Throughout the curriculum, students develop technical competence, an awareness of their responsibilities as a tax professional, an understanding of taxation, and an appreciation for tax policy. Taxation programs equip learners with a framework of knowledge in the field that allows them to build into an expert-level of understanding. Course topics explore tax research, federal and state taxation, tax planning, and communication skills. Students graduate with the ability to identify and resolve tax problems.
Students pursuing forensic accounting specializations can focus on investigating financial records to examine theft, fraud, and malfeasance. Throughout their curriculum, enrollees can explore the different accounting principles applicable to complex financial deals, developing the strong analytical skills needed to succeed professionally after graduation.
Students also work to develop their presentation skills since they must know how to comfortably and effectively share accounting information, research, analysis, and results with their accounting teams.
Forensic accounting specializations equip accounting enrollees with the skills they need to thrive in their field, along with business knowledge and critical-thinking abilities. Graduates who focus on forensic accounting can go on to work at insurance companies, accounting firms, governmental agencies, and law offices.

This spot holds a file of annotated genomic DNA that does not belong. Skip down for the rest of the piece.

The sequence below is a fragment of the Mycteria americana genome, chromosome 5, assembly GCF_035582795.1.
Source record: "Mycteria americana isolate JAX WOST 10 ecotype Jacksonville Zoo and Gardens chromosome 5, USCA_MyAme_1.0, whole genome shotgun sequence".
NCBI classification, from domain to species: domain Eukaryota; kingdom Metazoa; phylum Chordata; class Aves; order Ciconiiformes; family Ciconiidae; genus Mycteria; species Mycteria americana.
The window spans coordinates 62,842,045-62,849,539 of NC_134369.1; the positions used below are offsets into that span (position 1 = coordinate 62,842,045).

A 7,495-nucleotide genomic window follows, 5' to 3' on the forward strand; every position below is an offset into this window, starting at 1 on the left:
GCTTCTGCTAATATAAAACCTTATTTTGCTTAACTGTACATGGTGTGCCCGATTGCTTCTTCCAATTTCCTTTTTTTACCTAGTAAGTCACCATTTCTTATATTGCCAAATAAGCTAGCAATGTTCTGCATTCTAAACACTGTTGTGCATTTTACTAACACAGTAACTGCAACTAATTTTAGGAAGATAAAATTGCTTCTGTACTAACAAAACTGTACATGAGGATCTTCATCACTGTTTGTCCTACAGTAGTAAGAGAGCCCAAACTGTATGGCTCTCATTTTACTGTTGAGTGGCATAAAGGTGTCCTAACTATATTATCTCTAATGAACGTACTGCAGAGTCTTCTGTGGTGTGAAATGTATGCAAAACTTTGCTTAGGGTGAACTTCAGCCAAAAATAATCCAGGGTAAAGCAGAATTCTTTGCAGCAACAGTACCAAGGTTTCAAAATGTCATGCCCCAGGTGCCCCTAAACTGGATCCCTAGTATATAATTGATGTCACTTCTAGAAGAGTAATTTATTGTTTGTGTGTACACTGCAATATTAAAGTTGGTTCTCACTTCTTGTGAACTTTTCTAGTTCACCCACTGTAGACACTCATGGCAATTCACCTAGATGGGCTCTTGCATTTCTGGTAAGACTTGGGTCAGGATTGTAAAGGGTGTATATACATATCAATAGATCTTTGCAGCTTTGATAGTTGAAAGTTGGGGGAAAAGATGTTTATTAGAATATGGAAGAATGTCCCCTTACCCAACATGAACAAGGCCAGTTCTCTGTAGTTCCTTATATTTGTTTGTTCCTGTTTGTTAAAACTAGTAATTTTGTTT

Students specializing in actuarial science can focus on the analytical and mathematical demands of an actuary career path. They focus heavily on statistics throughout their coursework. The interdisciplinary program often uses resources from various departments and prepares students to take the first five exams from the Casualty Actuarial Society and the Society of Actuaries. Graduates often work in education, accounting firms, and the public and private sectors.
Throughout their curriculum, students can develop skills in computer programming, computer applications, communication, teamwork, and professional ethics. They can also focus on business management, learning how they function within a company or organization and understanding the roles of their associates. Many students who seek careers in actuarial science also pursue graduate degrees in the field, opening up more specialized career opportunities.
What Can I Do With an Accounting Degree?
Students can pursue accounting degrees at the associate, bachelor's, master's, or doctoral levels. Each degree level prepares students for different careers. Associate degrees prepare graduates for entry-level positions, while bachelor's programs prepare applicants for mid-level positions. Master's and doctoral programs prepare candidates for high-end jobs. Accounting graduates can find employment in just about any industry.